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The Language of Enlightenment

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So the subject I have been given is: What is enlightenment? It doesn’t matter what enlightenment is, honestly. We don’t have it. But we may be looking for it. We should be looking for it. As being a Tibetan Buddhist myself, ever since I remember, from age 3, 4 onwards, I heard the word, 'sang-gye.' The first thing you learn is to take refuge in Buddha. Also as a goal for our life and purpose we hold that we want to become Buddha. Some people translated Buddha as “enlightened being”. That really introduces the goal and purpose of Tibetan Buddhist practitioners. That is something interesting and romantic. I experienced that with some individuals talking. Our whole purpose is going above the individual and pull out all energies together and people can tell you about very romantically. But it is true and at the same time it is not true. The spiritual practice that I understand is very much individualized and an individual responsibility rather than collective. There is the collective of the sangha and there is collective karma. I cannot deny. But achieving the spiritual goal is an individual task rather than a collective task.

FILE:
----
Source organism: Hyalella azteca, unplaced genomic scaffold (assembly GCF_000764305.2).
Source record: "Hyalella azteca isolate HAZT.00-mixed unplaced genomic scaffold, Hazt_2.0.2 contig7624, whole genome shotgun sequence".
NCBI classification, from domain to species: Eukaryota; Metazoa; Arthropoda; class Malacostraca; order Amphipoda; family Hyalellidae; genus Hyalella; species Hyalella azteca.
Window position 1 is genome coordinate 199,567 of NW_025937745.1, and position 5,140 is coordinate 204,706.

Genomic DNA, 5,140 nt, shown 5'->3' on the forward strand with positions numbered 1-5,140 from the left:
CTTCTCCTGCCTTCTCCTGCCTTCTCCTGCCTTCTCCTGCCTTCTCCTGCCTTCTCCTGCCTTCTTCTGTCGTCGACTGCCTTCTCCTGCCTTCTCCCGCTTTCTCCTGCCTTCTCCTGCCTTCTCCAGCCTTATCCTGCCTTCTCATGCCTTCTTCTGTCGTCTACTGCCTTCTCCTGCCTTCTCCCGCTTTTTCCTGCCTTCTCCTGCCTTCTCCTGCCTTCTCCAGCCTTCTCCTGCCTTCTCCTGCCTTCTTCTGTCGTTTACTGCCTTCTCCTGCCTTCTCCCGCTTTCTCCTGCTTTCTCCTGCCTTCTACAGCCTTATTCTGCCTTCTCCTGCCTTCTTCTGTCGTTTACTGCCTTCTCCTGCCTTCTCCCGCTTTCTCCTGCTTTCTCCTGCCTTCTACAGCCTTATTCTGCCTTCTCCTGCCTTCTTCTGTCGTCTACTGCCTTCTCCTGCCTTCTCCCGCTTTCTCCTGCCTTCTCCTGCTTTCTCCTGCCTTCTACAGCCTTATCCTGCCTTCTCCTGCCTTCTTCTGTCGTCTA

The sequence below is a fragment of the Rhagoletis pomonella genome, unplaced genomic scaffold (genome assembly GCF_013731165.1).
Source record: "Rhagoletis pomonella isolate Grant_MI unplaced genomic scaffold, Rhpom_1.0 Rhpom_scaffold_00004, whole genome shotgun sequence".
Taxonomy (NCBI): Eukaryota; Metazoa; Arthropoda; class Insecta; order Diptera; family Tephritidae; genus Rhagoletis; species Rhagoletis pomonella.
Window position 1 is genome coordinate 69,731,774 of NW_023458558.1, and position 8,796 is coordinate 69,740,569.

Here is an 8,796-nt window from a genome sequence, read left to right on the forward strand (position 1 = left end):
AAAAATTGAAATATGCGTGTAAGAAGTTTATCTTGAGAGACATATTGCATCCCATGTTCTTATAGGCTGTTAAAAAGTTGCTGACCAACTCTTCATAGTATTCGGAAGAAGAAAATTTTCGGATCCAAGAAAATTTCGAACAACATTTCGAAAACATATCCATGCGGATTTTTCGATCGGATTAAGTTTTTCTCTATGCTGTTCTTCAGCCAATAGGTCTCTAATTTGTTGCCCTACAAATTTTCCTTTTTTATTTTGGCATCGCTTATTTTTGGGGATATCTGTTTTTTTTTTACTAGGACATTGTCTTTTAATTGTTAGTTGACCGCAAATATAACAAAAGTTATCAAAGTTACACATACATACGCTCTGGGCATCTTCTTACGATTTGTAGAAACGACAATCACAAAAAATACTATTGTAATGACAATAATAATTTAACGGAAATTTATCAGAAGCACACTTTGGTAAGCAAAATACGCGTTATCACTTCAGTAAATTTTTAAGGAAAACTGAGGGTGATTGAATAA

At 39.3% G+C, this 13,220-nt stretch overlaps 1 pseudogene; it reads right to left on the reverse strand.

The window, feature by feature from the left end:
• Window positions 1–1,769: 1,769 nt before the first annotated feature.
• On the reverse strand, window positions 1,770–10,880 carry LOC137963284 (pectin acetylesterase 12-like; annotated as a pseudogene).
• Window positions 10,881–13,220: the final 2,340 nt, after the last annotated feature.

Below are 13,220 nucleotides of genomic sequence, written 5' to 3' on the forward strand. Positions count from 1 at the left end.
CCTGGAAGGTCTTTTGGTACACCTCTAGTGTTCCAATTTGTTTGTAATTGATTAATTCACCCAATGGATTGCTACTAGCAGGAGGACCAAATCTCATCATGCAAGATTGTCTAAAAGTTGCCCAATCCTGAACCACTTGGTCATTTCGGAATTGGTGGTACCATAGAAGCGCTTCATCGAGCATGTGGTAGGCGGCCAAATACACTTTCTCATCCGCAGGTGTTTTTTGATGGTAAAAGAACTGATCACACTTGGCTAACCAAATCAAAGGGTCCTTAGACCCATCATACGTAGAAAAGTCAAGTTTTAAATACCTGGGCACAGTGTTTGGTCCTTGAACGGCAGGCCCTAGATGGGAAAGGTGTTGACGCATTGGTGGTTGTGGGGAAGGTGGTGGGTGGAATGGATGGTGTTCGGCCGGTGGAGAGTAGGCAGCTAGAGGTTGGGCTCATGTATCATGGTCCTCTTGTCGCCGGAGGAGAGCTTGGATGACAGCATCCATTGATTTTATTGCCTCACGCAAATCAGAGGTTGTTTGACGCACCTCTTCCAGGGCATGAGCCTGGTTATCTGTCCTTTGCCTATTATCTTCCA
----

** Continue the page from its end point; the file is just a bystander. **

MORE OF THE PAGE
In another way some people, even great early spiritual teachers thought that enlightenment is such a huge pool of consciousness that it adopts the individual and we become part of it. It doesn’t matter whatever it is. Even if it is a collective huge consciousness, the individual has to become part of it. If it is individual, even then the individual has to be enlightened. The language of enlightenment talks about knowledge. But I don’t think they are talking about ordinary knowledge. From the Tibetan Buddhist point of view, when I hear the word “enlightenment” I hear the English sound, but what I get in my mind and heart is “Buddha”. That is because for the 72 years of my life I have been taught that. I hear the word “enlightenment” but I understand that it refers to “Buddha”. To become fully enlightened means to attain Buddhahood or the level of a buddha. Whether it is an overall huge thing or an individualized achievement, we all have the right to become a Buddha, no matter whoever we are. We may be white, yellow, black or pink, even if you are some kind of pink elephant from Mars or something you are entitled and you have a right to become a Buddha – as far as Buddha’s statement goes. Whether we get there or not, however, depends. It is not only one step. There is ordinary enlightenment and extraordinary enlightenment.

--Gelek Rimpoche